That’s awesome!

It’s almost a kind of concept album in terms of its origins. It seems to have been inspired initially by the Walt Whitman poem Pioneers; O Pioneers!, which is reproduced on the album’s sleeve – what was it about that specifically which grabbed your attention or sparked your interest?

I think there’s a connection between the artwork and the poem, but I’m not sure there’s much of a connection between the poem and particularly the songs themselves – A Call to Arms is maybe along that idea, but… I don’t know, I think it’s just the record is generally about relationships, but it seems very much more…I guess a bit more heavy-handed and a bit more pessimistic. I think to get to this record it took me… before the covers record there was The Gospel of Progress, The Baby and the Satellite, The Opera Circuit, another band called The Late Chord on 4AD, and I also had a record called The Red Empire Orchestra. And that’s when the covers record came out. And so I think that if you look at the Pioneer record and with that in mind you go back and listen to The Opera Circuit or to The Baby and the Satellite, it seems like everything I was trying to create was culminating towards being able to make something like the Pioneer record…? So yeah, I guess I… I’m not even sure what the fuck I was answering, so that’s why I ended!

It says in the album sleeve that it was recorded on and off over a period of two and a half years – was the covers record [All Dressed Up and Smelling of Strangers] done concurrently as a kind of ‘necessary outlet’ during that process?

No, no, no, that was just an idea from my record label – I think they wanted some big hit or something, so they asked me to do a covers record. I did what you would generally find on the second disc and they were not happy with that, and so they asked me to record more – I recorded what you would call the first disc, then they tried to get me to drop all the second, all the songs that I originally recorded – I said that’s not going to work, so we have to make a double covers record out of it. So maybe that’s what people thought, as the reviews were a bit up and down about that – but no, no time. I mean, I guess I’m always lost, but there’s no fuckin’ time that I’m just gonna release a covers record because I’m bumbling as to what to do with my life. To do a covers record as something to light a fire under my ass sounds… it just doesn’t sound like the way to go, because cover records can destroy people. So that was an odd thing I did. But my covers album… I guess for me it was more about folk music, and the idea of a folk tradition. A folk tradition, as opposed to how people do covers now.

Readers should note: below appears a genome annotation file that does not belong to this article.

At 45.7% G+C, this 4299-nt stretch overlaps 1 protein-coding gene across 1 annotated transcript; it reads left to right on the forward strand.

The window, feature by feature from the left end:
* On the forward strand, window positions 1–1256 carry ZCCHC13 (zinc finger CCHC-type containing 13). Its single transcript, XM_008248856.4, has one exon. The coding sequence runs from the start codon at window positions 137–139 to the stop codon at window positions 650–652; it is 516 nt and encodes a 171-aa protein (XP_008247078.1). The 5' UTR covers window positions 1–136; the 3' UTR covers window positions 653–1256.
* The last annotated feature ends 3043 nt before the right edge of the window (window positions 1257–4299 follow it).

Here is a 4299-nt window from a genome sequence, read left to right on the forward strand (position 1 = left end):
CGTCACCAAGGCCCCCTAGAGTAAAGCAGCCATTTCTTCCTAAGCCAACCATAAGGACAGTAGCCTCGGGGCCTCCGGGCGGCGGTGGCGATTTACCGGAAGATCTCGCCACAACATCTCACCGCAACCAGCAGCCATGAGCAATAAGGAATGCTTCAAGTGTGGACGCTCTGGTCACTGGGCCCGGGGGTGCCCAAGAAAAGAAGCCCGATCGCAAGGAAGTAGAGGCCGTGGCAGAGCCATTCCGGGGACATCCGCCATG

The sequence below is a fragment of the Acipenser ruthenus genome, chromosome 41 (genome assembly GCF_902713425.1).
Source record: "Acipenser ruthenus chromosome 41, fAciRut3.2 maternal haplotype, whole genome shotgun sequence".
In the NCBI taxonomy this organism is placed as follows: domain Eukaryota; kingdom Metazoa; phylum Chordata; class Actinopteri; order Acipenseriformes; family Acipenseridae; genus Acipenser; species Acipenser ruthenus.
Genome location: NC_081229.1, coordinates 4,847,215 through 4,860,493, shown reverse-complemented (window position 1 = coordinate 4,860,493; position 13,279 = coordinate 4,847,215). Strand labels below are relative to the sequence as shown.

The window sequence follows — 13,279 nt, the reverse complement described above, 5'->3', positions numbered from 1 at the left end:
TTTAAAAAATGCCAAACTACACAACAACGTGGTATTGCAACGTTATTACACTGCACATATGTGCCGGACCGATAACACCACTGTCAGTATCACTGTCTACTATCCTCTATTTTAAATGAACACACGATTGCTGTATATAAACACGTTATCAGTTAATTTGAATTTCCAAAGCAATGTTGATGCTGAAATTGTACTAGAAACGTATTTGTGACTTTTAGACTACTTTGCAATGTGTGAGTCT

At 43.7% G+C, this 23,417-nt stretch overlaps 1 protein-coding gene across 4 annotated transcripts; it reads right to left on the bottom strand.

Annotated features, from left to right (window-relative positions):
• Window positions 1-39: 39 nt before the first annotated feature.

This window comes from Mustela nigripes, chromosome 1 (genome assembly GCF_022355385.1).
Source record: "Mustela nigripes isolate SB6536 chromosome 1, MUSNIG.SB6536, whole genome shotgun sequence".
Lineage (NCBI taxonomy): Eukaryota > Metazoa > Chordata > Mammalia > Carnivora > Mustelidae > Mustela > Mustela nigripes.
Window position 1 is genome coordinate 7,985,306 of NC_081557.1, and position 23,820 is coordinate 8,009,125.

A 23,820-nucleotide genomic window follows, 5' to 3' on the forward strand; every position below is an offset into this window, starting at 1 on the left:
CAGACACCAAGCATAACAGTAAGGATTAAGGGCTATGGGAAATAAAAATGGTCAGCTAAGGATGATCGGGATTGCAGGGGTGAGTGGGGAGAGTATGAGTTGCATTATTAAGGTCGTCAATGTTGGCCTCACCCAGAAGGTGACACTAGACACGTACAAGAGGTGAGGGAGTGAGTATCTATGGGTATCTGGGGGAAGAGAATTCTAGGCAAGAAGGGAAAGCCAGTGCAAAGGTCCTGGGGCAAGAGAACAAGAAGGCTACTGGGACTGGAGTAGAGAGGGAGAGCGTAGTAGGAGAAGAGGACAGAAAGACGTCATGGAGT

[An assistant from the venue interrupts briefly, and apologetically informs him that there’s been “no luck”…]

I got a degenerative back disease, which makes me like to smoke – well, I mean, I don’t like to smoke grass all the time, but it helps with the pain a lot. We just came from the Netherlands, and I’m not gonna be making any friends with dogs or anything… that’s a good line to be in! But yeah, you come to places and some people can help you out and some look at you like you’re a fuckin’ retard. But, you know. It is what it is. People are very amusing. But yeah, man, I got really bad back problems. Terrible. But at least I have a left leg. I guess it could be worse…